Six kittens and a thousand farts. Laughed like a hyena. The cat looked at me funny. (the cat, by the way, suffers from chronic gas and boy, does that make a cat cranky. She's on Ovol)

Congratulations to mama cat and birth-partner!

p.s. I read what th vet said. Not sure I should've.

8:35 AM  
Blogger Michaéle said...

I envy the non-allergic peoples who can enjoy cats in this way. Just being around someone who OWNS a cat and might have the slightest bit of cat hair on them sends me into severe asthma attacks, a fact that the nice people at my corner drugstore can attest to as I stumbled in one Christmas Eve after having spent the evening with someone who loves cats, dresed to the nines yet hissing and wheezing..."Benadryl....where's the Benadryl?"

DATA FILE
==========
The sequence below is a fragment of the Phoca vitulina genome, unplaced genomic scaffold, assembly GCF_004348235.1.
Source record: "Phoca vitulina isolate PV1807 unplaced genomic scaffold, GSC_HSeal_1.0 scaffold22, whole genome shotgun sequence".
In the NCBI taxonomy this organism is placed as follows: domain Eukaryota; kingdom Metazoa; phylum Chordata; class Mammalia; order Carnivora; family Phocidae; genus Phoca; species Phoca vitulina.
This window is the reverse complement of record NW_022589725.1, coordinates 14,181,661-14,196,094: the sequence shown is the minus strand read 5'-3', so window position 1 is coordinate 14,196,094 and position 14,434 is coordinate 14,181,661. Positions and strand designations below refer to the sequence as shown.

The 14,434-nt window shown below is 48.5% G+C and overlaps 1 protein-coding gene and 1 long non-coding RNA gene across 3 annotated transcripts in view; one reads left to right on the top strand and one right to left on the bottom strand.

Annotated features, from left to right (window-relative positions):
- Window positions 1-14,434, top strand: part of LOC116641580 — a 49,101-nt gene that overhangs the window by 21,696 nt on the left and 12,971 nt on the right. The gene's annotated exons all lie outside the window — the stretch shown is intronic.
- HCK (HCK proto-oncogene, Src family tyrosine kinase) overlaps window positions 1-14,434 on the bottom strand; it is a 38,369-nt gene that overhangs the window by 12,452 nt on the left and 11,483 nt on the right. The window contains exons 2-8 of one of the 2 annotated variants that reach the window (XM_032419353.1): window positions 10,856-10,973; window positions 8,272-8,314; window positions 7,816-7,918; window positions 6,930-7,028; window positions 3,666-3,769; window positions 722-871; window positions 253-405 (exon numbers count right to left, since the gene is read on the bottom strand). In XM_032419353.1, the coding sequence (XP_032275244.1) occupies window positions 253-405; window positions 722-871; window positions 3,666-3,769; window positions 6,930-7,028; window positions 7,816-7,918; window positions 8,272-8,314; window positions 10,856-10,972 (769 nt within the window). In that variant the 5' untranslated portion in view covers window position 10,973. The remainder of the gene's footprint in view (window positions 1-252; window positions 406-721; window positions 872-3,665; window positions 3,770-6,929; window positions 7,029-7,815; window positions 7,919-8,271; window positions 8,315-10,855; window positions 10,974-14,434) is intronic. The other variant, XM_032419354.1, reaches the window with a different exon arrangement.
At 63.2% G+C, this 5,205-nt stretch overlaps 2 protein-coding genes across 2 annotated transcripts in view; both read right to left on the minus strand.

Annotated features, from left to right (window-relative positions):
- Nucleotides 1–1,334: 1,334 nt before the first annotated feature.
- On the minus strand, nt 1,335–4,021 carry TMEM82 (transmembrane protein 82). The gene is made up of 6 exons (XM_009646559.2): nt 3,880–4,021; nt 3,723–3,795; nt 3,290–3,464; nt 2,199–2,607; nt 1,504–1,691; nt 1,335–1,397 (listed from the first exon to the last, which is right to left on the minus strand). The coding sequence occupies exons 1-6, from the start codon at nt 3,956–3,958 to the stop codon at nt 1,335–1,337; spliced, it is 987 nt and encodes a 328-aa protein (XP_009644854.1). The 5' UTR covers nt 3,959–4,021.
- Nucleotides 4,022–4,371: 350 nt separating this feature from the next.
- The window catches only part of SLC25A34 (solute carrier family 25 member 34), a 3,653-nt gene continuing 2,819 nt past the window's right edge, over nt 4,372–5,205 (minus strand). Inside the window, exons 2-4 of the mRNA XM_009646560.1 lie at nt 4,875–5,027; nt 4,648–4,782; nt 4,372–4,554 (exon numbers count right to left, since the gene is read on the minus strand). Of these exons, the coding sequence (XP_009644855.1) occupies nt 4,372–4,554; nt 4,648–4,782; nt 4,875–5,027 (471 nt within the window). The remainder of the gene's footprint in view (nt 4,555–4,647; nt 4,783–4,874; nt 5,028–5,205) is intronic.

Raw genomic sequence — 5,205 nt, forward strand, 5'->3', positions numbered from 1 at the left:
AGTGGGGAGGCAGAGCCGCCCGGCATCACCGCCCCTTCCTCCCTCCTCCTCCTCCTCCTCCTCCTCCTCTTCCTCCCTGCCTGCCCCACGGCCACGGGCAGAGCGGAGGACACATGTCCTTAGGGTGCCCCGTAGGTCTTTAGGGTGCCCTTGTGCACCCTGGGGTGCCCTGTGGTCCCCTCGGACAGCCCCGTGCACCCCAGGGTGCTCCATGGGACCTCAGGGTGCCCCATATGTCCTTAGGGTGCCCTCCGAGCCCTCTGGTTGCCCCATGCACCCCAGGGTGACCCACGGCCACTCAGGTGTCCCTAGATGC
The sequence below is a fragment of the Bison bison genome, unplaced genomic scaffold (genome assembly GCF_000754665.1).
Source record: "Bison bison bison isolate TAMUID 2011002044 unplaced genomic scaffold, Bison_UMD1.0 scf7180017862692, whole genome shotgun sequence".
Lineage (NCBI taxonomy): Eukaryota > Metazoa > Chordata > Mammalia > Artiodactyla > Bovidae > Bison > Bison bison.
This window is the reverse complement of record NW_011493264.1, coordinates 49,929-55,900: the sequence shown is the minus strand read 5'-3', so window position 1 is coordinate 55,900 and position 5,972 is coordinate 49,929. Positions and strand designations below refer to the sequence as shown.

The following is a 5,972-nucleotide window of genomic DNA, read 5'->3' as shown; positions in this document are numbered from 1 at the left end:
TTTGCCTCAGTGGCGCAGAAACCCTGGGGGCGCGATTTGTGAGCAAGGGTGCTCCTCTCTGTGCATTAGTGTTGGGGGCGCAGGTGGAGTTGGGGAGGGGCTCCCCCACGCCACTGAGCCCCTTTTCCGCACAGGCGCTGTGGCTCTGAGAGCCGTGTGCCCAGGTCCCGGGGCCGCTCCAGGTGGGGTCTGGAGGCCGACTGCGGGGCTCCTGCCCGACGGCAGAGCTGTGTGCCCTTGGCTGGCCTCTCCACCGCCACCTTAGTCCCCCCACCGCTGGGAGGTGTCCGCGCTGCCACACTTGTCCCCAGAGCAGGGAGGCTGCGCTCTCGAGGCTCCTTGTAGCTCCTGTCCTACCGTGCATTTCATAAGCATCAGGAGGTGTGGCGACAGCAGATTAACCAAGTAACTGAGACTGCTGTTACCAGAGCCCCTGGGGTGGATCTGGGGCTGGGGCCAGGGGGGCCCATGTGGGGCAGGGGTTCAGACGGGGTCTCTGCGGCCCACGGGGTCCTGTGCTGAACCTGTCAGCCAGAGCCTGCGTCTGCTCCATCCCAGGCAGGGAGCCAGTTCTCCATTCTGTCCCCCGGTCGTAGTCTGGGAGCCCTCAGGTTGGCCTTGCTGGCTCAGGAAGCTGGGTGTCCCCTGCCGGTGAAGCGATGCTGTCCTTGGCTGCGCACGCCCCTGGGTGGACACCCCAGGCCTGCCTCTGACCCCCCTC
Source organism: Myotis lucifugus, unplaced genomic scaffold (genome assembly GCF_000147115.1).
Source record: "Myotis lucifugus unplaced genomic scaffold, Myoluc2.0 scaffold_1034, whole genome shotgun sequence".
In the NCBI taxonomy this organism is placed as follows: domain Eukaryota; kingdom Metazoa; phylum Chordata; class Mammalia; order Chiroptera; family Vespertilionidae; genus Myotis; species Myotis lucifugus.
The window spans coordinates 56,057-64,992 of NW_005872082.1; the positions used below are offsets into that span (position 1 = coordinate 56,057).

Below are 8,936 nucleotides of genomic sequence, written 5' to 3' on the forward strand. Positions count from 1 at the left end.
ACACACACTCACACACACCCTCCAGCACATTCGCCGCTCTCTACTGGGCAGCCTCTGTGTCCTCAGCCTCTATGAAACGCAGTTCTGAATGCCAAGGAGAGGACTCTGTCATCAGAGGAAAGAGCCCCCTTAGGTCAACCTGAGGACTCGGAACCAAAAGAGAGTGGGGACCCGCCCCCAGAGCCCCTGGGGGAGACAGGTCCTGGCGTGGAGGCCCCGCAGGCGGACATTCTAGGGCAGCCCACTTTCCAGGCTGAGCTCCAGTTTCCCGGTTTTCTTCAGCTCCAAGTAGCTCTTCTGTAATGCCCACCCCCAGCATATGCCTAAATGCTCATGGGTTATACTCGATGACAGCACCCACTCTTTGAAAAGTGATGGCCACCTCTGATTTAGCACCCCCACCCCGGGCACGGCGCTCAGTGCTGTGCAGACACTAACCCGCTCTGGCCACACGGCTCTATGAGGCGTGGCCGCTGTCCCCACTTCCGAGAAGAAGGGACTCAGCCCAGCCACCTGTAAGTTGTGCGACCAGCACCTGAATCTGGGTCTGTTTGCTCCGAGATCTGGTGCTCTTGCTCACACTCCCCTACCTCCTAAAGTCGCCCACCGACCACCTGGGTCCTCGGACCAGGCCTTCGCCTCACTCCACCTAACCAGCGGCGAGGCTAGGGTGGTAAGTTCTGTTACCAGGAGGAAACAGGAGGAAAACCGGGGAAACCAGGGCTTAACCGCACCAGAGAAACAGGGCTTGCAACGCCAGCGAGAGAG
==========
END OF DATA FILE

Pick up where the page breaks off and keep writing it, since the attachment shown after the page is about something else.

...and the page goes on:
Anyway, my point is (and I do have one) is that I would LOVE to own a cat but since this is physiologically impossible, I make up for it with four short-haired dogs who do not render me into respiratory arrest.

9:04 AM  
Anonymous Anonymous said...

Hilarious and sweet. But maybe I will try to read your blog at some time other than when I'm having my lunch...

10:04 AM  
Blogger Antique Mommy said...

You're a great story teller. Can't wait for the book.

7:59 AM  
Blogger Kathryn said...

Wow. The whole distended colon thing reminds me of the birth of a certain son about 34 years ago. Maybe I am part cat? Thank you for caring for this animal, and congratulations on all the kittens!

9:06 PM  
Blogger {Karla} said...

Antique Mommy suggested I read this after she saw me twitter that our cat was expecting a litter any day now.

You are a fabulous story teller.